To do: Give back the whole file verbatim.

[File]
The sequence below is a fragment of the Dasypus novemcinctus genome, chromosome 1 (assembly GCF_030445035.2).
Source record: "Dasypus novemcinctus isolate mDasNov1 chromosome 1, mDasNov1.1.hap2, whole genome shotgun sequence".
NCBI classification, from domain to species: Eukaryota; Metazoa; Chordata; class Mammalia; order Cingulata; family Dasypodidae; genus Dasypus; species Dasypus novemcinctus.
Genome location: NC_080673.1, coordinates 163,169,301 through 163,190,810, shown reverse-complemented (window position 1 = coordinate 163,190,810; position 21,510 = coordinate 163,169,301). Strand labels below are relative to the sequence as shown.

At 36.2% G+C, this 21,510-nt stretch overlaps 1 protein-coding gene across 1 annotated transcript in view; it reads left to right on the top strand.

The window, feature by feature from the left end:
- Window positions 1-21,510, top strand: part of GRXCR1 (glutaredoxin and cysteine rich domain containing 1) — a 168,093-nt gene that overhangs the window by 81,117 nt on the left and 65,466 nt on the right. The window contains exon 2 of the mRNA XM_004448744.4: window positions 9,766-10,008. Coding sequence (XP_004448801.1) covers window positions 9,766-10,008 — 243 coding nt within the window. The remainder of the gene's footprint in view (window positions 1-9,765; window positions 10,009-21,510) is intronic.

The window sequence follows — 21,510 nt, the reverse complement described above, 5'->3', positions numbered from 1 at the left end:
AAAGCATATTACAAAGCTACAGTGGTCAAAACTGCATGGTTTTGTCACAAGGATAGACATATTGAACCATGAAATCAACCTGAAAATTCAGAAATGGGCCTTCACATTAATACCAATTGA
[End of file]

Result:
The sequence below is a fragment of the Dasypus novemcinctus genome, chromosome 1 (assembly GCF_030445035.2).
Source record: "Dasypus novemcinctus isolate mDasNov1 chromosome 1, mDasNov1.1.hap2, whole genome shotgun sequence".
NCBI classification, from domain to species: Eukaryota; Metazoa; Chordata; class Mammalia; order Cingulata; family Dasypodidae; genus Dasypus; species Dasypus novemcinctus.
Genome location: NC_080673.1, coordinates 163,169,301 through 163,190,810, shown reverse-complemented (window position 1 = coordinate 163,190,810; position 21,510 = coordinate 163,169,301). Strand labels below are relative to the sequence as shown.

At 36.2% G+C, this 21,510-nt stretch overlaps 1 protein-coding gene across 1 annotated transcript in view; it reads left to right on the top strand.

The window, feature by feature from the left end:
- Window positions 1-21,510, top strand: part of GRXCR1 (glutaredoxin and cysteine rich domain containing 1) — a 168,093-nt gene that overhangs the window by 81,117 nt on the left and 65,466 nt on the right. The window contains exon 2 of the mRNA XM_004448744.4: window positions 9,766-10,008. Coding sequence (XP_004448801.1) covers window positions 9,766-10,008 — 243 coding nt within the window. The remainder of the gene's footprint in view (window positions 1-9,765; window positions 10,009-21,510) is intronic.

The window sequence follows — 21,510 nt, the reverse complement described above, 5'->3', positions numbered from 1 at the left end:
AAAGCATATTACAAAGCTACAGTGGTCAAAACTGCATGGTTTTGTCACAAGGATAGACATATTGAACCATGAAATCAACCTGAAAATTCAGAAATGGGCCTTCACATTAATACCAATTGA